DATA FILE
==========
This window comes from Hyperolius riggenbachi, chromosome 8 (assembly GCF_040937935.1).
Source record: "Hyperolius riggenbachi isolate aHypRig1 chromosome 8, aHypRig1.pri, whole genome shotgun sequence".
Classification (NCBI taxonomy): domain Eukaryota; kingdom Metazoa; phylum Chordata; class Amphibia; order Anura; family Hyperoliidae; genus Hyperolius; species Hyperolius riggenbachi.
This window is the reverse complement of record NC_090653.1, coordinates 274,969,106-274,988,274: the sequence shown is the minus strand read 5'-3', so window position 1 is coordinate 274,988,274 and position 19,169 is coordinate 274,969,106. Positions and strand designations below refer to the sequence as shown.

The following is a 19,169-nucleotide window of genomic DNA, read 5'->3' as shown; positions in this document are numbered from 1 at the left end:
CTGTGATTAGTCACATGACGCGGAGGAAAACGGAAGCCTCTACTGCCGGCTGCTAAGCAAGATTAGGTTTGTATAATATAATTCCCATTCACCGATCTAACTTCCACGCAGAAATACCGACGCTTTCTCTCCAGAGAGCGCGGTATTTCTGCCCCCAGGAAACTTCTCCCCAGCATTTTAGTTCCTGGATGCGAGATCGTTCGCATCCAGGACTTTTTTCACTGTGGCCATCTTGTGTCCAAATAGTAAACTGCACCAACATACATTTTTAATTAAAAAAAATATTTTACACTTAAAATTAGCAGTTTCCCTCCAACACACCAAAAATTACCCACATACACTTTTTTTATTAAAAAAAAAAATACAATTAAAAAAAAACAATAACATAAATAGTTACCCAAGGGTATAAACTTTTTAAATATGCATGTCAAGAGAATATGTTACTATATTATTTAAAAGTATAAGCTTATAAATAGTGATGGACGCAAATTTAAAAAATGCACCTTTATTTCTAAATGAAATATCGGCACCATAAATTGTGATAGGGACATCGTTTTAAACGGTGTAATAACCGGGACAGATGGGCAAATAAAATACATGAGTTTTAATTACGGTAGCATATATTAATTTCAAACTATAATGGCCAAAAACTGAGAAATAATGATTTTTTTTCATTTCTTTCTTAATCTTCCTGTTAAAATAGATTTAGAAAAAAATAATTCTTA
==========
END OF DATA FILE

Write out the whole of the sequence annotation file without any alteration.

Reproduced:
This window comes from Hyperolius riggenbachi, chromosome 8 (assembly GCF_040937935.1).
Source record: "Hyperolius riggenbachi isolate aHypRig1 chromosome 8, aHypRig1.pri, whole genome shotgun sequence".
Classification (NCBI taxonomy): domain Eukaryota; kingdom Metazoa; phylum Chordata; class Amphibia; order Anura; family Hyperoliidae; genus Hyperolius; species Hyperolius riggenbachi.
This window is the reverse complement of record NC_090653.1, coordinates 274,969,106-274,988,274: the sequence shown is the minus strand read 5'-3', so window position 1 is coordinate 274,988,274 and position 19,169 is coordinate 274,969,106. Positions and strand designations below refer to the sequence as shown.

The following is a 19,169-nucleotide window of genomic DNA, read 5'->3' as shown; positions in this document are numbered from 1 at the left end:
CTGTGATTAGTCACATGACGCGGAGGAAAACGGAAGCCTCTACTGCCGGCTGCTAAGCAAGATTAGGTTTGTATAATATAATTCCCATTCACCGATCTAACTTCCACGCAGAAATACCGACGCTTTCTCTCCAGAGAGCGCGGTATTTCTGCCCCCAGGAAACTTCTCCCCAGCATTTTAGTTCCTGGATGCGAGATCGTTCGCATCCAGGACTTTTTTCACTGTGGCCATCTTGTGTCCAAATAGTAAACTGCACCAACATACATTTTTAATTAAAAAAAATATTTTACACTTAAAATTAGCAGTTTCCCTCCAACACACCAAAAATTACCCACATACACTTTTTTTATTAAAAAAAAAAATACAATTAAAAAAAAACAATAACATAAATAGTTACCCAAGGGTATAAACTTTTTAAATATGCATGTCAAGAGAATATGTTACTATATTATTTAAAAGTATAAGCTTATAAATAGTGATGGACGCAAATTTAAAAAATGCACCTTTATTTCTAAATGAAATATCGGCACCATAAATTGTGATAGGGACATCGTTTTAAACGGTGTAATAACCGGGACAGATGGGCAAATAAAATACATGAGTTTTAATTACGGTAGCATATATTAATTTCAAACTATAATGGCCAAAAACTGAGAAATAATGATTTTTTTTCATTTCTTTCTTAATCTTCCTGTTAAAATAGATTTAGAAAAAAATAATTCTTA